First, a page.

N.M. Dems Push Assisted Suicide PlanMarch 21, 2017 |
by Russell Contreras, Associated Press
ALBUQUERQUE, N.M. — Democrats are pushing a proposal that would allow terminally ill patients in New Mexico to end their lives with help from doctors.
The measure — opposed by the Catholic Church and New Mexico Gov. Susana Martinez — would prevent New Mexico doctors from facing prosecution in such cases.
In June, the New Mexico Supreme Court refused to overturn the state’s existing assisted suicide law, meaning that aiding such deaths remains a fourth-degree felony.
The proposal to change the law appears to have support among Democrats who control both chambers. The bill cleared its first test in the state Senate March 3 and a competing version was moving through the House.
The Democratic-controlled Senate Public Affairs Committee voted to move the bill that would prevent New Mexico doctors from facing prosecution for helping terminally ill patients end their lives.
Here are some things to know:
Five years ago, a Santa Fe woman with advanced cancer filed a lawsuit supported by the American Civil Liberties Union in New Mexico arguing that physician-assisted suicide was a constitutional right. It said doctors should be free to prescribe drugs to patients to humanely end some lives.
ACLU lawyers argued that helping terminally ill patients “humanely” end their lives was a foreign concept when the law was passed in the early 1960s.
In a 5-0 opinion in June, the state’s high court overturned a previous district court decision that doctors could not be prosecuted under the existing law.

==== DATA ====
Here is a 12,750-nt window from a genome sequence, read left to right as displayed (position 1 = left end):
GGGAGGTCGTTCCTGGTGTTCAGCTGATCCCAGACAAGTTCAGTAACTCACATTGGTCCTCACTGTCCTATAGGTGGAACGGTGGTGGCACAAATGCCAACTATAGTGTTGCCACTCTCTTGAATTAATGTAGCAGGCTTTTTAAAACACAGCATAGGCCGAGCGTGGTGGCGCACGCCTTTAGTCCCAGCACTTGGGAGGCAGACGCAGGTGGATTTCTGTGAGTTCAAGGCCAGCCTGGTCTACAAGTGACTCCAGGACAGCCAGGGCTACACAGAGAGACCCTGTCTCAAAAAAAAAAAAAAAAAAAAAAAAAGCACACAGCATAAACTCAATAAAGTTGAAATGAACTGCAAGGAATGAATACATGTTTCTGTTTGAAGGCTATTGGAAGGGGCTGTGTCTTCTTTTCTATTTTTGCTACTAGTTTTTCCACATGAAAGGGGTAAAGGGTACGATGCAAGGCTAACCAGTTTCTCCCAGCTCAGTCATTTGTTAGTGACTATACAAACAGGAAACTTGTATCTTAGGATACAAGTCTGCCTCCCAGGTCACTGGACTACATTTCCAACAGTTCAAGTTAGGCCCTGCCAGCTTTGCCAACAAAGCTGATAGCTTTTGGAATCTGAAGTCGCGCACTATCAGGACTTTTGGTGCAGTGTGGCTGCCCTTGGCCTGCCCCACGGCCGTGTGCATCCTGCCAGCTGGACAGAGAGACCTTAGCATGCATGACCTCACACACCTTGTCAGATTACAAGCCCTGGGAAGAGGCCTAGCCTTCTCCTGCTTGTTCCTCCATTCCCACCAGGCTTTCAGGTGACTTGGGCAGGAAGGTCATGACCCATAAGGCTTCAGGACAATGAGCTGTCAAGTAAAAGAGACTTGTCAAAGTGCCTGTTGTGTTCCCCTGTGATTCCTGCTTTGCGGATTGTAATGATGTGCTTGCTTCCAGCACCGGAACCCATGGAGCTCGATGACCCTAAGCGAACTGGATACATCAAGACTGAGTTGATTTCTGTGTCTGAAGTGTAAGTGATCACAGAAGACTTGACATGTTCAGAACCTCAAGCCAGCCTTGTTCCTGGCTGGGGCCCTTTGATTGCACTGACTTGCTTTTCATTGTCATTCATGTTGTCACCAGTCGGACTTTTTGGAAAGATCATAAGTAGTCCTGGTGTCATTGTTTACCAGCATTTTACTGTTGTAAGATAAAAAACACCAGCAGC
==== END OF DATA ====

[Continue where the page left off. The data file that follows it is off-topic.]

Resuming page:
“If we were to recognize an absolute, fundamental right to physician aid in dying, constitutional questions would abound regarding legislation that defined terminal illness or provided for protective procedures to assure that a patient was making an informed and independent decision,” Justice Edward Chavez wrote for the court.
Allen Sanchez, executive director of the New Mexico Conference of Catholic Bishops, said members object to assisted suicides on moral grounds and feel it would unfairly affect Latinos and Native Americans in one of the nation’s poorest states.
“Minorities would be coached and guilted into ending their own lives instead of going through expensive treatment,” Sanchez said. “Instead, we should be focusing on universal health care and better hospice care.”
Michael Lonergan, a spokesman for Martinez, said the governor has opposed similar legislation.
Oregon passed the first right-to-die law in the nation in 1998, followed by Washington state, Vermont, California and Colorado.
Montana’s state Supreme Court ruled in 2009 that doctors could use a patient’s request for life-ending medication as a defense against any criminal charges.
Washington, D.C., Mayor Muriel Bowser signed a “Death with Dignity” bill in January allowing patients with six months or less to live to request lethal drugs. A U.S. House committee voted to invalidate the law and it’s unclear if the Senate would take up the resolution.